Bambi, an anonymous London street artist in her early 30s, hailed by many as the female Banksy, has taken the Jubilee’s pomp and ceremony to a gritty suburban London street with a piece of graffiti she secretly painted two weeks ago. It has the tagline, ‘Diamonds are a girl’s best friend,’ and depicts a young Queen Elizabeth II on the throne as the Queen of Diamonds playing card.
Perhaps improbably for an edgy, urban street artist, Bambi—her street name derives from her father calling her “Bambino” as a child—suggests she is an ardent monarchist: “Obviously everybody’s going to have street parties, so I really wanted to do something for the Queen on the street, and I actually quite like the Queen, the royal family and all that. They are part of our culture; they represent us. Buckingham Palace is fantastic.”
The piece, which has been spray-painted as a tribute to the Diamond Jubilee on Pickering Street in the North London suburb of Islington, makes Bambi something of a royalist graffiti aficionado. Last year she spray-painted Will and Kate (before they became the esteemed Duke and Duchess of Cambridge) on a London wall. The earlier piece carried the tagline, ‘A bit like Marmite,’ hinting at the divisive nature of the royal family in Britain, as the iconic British yeast spread is known by the slogan: “You either love it or hate it.” (The spread has been re-branded “Ma’amite” specially for the Jubilee—after “Ma’am,” the formal address for the Queen.)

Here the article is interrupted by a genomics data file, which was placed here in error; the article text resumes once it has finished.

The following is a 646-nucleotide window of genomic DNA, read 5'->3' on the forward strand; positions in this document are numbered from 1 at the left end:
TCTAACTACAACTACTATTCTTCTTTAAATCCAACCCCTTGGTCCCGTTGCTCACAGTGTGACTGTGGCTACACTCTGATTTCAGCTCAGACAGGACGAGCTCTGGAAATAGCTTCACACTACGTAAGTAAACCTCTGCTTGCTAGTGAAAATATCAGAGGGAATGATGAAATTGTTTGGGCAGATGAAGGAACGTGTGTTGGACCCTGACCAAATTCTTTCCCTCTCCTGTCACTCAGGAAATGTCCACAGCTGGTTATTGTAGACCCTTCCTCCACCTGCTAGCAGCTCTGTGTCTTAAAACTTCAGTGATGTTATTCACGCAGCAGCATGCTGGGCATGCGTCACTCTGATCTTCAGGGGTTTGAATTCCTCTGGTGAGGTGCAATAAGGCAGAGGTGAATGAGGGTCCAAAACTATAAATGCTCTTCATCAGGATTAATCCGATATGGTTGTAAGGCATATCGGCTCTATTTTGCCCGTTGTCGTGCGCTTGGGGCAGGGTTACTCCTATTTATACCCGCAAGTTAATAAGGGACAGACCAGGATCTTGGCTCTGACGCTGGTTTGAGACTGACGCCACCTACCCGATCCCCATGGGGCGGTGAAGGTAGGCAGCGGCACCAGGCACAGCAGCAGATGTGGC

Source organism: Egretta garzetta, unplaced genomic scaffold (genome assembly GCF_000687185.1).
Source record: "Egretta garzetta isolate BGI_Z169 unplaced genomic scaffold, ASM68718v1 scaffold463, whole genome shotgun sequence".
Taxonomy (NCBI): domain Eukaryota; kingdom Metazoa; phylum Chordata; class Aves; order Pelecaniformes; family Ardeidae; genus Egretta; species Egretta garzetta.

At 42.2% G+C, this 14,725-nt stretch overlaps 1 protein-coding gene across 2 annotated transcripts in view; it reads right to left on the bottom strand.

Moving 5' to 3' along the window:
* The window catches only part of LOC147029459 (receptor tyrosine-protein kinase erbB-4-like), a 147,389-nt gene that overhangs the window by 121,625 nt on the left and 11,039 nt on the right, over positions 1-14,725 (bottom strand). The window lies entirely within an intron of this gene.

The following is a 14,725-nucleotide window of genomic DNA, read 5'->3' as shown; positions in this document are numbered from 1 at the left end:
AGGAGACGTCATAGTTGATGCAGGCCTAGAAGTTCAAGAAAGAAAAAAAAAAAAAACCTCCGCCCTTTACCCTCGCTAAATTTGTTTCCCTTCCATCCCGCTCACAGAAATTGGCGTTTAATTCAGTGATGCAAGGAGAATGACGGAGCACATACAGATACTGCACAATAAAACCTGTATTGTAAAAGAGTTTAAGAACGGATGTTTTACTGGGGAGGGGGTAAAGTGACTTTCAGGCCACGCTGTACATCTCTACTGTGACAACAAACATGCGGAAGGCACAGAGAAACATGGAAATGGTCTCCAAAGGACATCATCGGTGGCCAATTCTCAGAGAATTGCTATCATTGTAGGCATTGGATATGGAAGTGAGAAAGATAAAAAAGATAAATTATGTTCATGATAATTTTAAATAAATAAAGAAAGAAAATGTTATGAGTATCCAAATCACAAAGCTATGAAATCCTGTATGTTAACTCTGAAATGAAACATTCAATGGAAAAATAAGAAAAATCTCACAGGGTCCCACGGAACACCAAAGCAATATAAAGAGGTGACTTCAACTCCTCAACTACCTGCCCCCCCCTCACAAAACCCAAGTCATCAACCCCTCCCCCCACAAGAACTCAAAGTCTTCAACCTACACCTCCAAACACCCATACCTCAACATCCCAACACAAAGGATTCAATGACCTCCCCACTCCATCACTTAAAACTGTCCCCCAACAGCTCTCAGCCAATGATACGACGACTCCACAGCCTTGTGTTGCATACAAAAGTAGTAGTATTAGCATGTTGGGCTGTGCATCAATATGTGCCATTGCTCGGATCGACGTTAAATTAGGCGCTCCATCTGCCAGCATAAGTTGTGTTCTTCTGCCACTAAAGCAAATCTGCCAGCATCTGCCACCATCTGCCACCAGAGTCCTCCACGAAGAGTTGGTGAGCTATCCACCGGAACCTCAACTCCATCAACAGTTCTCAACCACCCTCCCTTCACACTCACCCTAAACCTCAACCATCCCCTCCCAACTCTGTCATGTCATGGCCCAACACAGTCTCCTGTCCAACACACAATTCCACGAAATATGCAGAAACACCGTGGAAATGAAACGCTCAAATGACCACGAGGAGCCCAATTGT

Why has Bambi chosen to portray the royals through such an incongruous medium? She explains that, “It’s taking the extraordinary person and making them ordinary. Taking the Queen onto the street—that kind of juxtaposition just makes it accessible, makes people smile.”
Bambi is also the talk of the showbiz world. She has sold works to Take That’s Mark Owen, and Adele commissioned a painting of Amy Winehouse. Robbie Williams recently shelled out £30,000 for a piece depicting a baby, for his young daughter. Bambi’s current list of clients also includes Rihanna, who has requested a portrait series of herself, and David Dimbleby, a British BBC political broadcaster, who has shown interest in a print of a little old lady tagged ‘Make Tea Not War’.